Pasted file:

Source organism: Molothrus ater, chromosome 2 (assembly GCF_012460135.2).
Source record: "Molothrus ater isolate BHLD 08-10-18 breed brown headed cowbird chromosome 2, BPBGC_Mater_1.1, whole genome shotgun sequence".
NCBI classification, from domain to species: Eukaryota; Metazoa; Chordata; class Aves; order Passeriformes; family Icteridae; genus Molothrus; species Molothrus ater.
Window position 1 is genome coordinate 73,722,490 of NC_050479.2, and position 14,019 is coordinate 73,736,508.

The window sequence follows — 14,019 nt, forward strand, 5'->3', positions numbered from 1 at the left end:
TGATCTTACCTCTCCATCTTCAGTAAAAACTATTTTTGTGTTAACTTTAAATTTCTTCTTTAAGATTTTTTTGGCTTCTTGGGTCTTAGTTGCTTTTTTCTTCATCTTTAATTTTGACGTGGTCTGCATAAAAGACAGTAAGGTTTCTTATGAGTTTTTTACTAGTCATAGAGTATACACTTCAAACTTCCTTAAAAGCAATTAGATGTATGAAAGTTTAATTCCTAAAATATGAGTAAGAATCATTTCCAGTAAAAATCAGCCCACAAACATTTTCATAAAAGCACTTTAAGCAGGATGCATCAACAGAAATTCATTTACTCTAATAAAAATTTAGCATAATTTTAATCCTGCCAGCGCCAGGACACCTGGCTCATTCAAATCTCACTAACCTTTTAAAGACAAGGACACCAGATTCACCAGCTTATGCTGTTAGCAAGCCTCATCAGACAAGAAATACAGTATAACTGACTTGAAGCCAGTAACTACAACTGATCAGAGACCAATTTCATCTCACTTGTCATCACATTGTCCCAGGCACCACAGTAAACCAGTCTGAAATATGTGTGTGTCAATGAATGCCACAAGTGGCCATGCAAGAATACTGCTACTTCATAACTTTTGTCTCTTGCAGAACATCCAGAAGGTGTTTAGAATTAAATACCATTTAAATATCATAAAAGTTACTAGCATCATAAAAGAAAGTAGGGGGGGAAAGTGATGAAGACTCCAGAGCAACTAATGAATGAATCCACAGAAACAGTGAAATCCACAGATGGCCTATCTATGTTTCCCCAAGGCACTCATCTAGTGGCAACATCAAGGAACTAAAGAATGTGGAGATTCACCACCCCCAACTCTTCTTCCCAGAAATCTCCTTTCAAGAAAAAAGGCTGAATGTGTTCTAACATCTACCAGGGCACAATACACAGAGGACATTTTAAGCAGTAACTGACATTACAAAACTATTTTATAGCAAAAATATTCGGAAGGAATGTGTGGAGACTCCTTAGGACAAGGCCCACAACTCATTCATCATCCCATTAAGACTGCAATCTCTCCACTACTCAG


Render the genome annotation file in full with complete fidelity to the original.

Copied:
Source organism: Molothrus ater, chromosome 2 (assembly GCF_012460135.2).
Source record: "Molothrus ater isolate BHLD 08-10-18 breed brown headed cowbird chromosome 2, BPBGC_Mater_1.1, whole genome shotgun sequence".
NCBI classification, from domain to species: Eukaryota; Metazoa; Chordata; class Aves; order Passeriformes; family Icteridae; genus Molothrus; species Molothrus ater.
Window position 1 is genome coordinate 73,722,490 of NC_050479.2, and position 14,019 is coordinate 73,736,508.

The window sequence follows — 14,019 nt, forward strand, 5'->3', positions numbered from 1 at the left end:
TGATCTTACCTCTCCATCTTCAGTAAAAACTATTTTTGTGTTAACTTTAAATTTCTTCTTTAAGATTTTTTTGGCTTCTTGGGTCTTAGTTGCTTTTTTCTTCATCTTTAATTTTGACGTGGTCTGCATAAAAGACAGTAAGGTTTCTTATGAGTTTTTTACTAGTCATAGAGTATACACTTCAAACTTCCTTAAAAGCAATTAGATGTATGAAAGTTTAATTCCTAAAATATGAGTAAGAATCATTTCCAGTAAAAATCAGCCCACAAACATTTTCATAAAAGCACTTTAAGCAGGATGCATCAACAGAAATTCATTTACTCTAATAAAAATTTAGCATAATTTTAATCCTGCCAGCGCCAGGACACCTGGCTCATTCAAATCTCACTAACCTTTTAAAGACAAGGACACCAGATTCACCAGCTTATGCTGTTAGCAAGCCTCATCAGACAAGAAATACAGTATAACTGACTTGAAGCCAGTAACTACAACTGATCAGAGACCAATTTCATCTCACTTGTCATCACATTGTCCCAGGCACCACAGTAAACCAGTCTGAAATATGTGTGTGTCAATGAATGCCACAAGTGGCCATGCAAGAATACTGCTACTTCATAACTTTTGTCTCTTGCAGAACATCCAGAAGGTGTTTAGAATTAAATACCATTTAAATATCATAAAAGTTACTAGCATCATAAAAGAAAGTAGGGGGGGAAAGTGATGAAGACTCCAGAGCAACTAATGAATGAATCCACAGAAACAGTGAAATCCACAGATGGCCTATCTATGTTTCCCCAAGGCACTCATCTAGTGGCAACATCAAGGAACTAAAGAATGTGGAGATTCACCACCCCCAACTCTTCTTCCCAGAAATCTCCTTTCAAGAAAAAAGGCTGAATGTGTTCTAACATCTACCAGGGCACAATACACAGAGGACATTTTAAGCAGTAACTGACATTACAAAACTATTTTATAGCAAAAATATTCGGAAGGAATGTGTGGAGACTCCTTAGGACAAGGCCCACAACTCATTCATCATCCCATTAAGACTGCAATCTCTCCACTACTCAG